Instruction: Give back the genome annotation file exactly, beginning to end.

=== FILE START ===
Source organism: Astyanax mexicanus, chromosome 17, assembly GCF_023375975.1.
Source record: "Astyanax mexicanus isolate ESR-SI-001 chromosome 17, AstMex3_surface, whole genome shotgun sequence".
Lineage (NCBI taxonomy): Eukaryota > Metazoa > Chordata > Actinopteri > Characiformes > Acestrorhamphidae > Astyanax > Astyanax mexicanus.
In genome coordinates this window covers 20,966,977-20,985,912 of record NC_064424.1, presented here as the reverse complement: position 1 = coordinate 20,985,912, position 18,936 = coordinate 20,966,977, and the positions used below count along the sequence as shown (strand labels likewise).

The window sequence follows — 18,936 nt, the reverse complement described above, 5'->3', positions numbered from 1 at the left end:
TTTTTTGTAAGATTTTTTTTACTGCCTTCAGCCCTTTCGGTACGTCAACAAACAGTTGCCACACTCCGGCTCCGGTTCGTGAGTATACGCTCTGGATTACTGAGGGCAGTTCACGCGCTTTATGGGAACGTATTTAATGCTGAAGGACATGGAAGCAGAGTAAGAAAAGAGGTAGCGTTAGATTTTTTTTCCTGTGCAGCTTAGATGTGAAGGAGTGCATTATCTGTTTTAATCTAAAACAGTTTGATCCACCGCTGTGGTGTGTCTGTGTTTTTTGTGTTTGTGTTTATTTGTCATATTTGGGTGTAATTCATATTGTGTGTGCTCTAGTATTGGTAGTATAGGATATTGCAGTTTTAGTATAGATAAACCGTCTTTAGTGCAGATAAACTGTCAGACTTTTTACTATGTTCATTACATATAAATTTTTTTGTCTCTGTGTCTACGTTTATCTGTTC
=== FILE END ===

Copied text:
Source organism: Astyanax mexicanus, chromosome 17, assembly GCF_023375975.1.
Source record: "Astyanax mexicanus isolate ESR-SI-001 chromosome 17, AstMex3_surface, whole genome shotgun sequence".
Lineage (NCBI taxonomy): Eukaryota > Metazoa > Chordata > Actinopteri > Characiformes > Acestrorhamphidae > Astyanax > Astyanax mexicanus.
In genome coordinates this window covers 20,966,977-20,985,912 of record NC_064424.1, presented here as the reverse complement: position 1 = coordinate 20,985,912, position 18,936 = coordinate 20,966,977, and the positions used below count along the sequence as shown (strand labels likewise).

The window sequence follows — 18,936 nt, the reverse complement described above, 5'->3', positions numbered from 1 at the left end:
TTTTTTGTAAGATTTTTTTTACTGCCTTCAGCCCTTTCGGTACGTCAACAAACAGTTGCCACACTCCGGCTCCGGTTCGTGAGTATACGCTCTGGATTACTGAGGGCAGTTCACGCGCTTTATGGGAACGTATTTAATGCTGAAGGACATGGAAGCAGAGTAAGAAAAGAGGTAGCGTTAGATTTTTTTTCCTGTGCAGCTTAGATGTGAAGGAGTGCATTATCTGTTTTAATCTAAAACAGTTTGATCCACCGCTGTGGTGTGTCTGTGTTTTTTGTGTTTGTGTTTATTTGTCATATTTGGGTGTAATTCATATTGTGTGTGCTCTAGTATTGGTAGTATAGGATATTGCAGTTTTAGTATAGATAAACCGTCTTTAGTGCAGATAAACTGTCAGACTTTTTACTATGTTCATTACATATAAATTTTTTTGTCTCTGTGTCTACGTTTATCTGTTC